Low Vitamin D Status Is Not Associated With Thyroid Cancer Risk

Dohee Kim


Background: Low vitamin D status has been known to be associated with the increased prevalence and worse prognosis of several cancers. The aim of this study was to investigate the correlation between vitamin D insufficiency and the risk of malignancy of thyroid nodules and the prognosis of differentiated thyroid cancers (DTCs).

Methods: This cross-sectional study included a total of 410 patients who submitted to simultaneous measurements of serum 25-hydoxyvitamin D (25(OH)D) and ultrasonography-guided fine-needle aspiration for thyroid nodules during the period from March 2005 to June 2009. Levels of serum free thyroxine, thyroid stimulating hormone, anti-thyroid antibodies, parathyroid hormone (PTH), calcium, and phosphorus were also measured. Vitamin D insufficiency was defined as a serum 25(OH)D level < 75 nmol/L. In addition, the clinicopathologic characteristics of 34 patients who underwent thyroidectomy for DTC were analyzed retrospectively.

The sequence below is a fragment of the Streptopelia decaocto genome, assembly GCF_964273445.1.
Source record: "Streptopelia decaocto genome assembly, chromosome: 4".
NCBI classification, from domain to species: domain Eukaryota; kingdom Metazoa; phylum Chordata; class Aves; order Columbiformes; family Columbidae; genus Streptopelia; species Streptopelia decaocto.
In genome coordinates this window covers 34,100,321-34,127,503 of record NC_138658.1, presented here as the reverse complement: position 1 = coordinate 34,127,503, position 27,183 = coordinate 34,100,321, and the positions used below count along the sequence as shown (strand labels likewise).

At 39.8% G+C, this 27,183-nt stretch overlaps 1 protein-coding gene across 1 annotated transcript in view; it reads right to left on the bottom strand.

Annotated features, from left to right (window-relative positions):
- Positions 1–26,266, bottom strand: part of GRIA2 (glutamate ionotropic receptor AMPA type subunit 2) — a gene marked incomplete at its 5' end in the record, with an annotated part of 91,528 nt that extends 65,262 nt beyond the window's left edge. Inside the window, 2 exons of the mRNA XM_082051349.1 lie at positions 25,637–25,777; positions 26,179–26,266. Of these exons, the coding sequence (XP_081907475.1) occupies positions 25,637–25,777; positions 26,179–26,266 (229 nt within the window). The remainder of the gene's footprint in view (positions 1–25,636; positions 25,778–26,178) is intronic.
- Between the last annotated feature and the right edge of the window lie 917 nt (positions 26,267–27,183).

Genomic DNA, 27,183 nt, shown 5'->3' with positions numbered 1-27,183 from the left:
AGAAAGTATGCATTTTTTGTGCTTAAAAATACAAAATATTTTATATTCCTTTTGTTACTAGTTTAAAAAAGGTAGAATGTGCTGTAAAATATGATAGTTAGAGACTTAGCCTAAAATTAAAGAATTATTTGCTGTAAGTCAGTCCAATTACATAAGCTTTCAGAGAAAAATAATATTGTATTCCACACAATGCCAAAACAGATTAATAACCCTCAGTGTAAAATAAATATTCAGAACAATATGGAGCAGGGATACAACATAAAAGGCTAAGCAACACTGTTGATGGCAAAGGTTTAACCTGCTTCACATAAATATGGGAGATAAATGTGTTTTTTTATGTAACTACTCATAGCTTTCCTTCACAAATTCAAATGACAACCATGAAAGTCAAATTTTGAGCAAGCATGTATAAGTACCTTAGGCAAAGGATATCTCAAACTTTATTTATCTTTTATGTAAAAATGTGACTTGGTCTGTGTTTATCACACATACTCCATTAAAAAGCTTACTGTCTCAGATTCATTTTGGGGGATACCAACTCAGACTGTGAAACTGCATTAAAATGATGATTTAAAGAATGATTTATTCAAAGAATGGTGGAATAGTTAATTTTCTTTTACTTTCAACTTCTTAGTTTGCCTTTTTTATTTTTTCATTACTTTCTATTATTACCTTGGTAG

Results: The prevalence of vitamin D insufficiency was 40.2%. Serum 25(OH)D levels and the prevalence of vitamin D insufficiency showed no significant differences between benign (n = 366) and malignant (n = 44, 10.7%) thyroid nodules. Serum 25(OH)D levels showed a negative correlation only with serum PTH levels after adjusting for age, sex, body mass index, and sampling season. Among DTC patients, vitamin D insufficiency was not associated with disease stage or any other prognostic features.

Conclusions: Vitamin D insufficiency was not associated with the development of thyroid cancer or the prognostic characteristics of DTC.

J Endocrinol Metab. 2016;6(4):116-122
doi: http://dx.doi.org/10.14740/jem365w



Thyroid cancer; Thyroid nodule; Vitamin D; Deficiency

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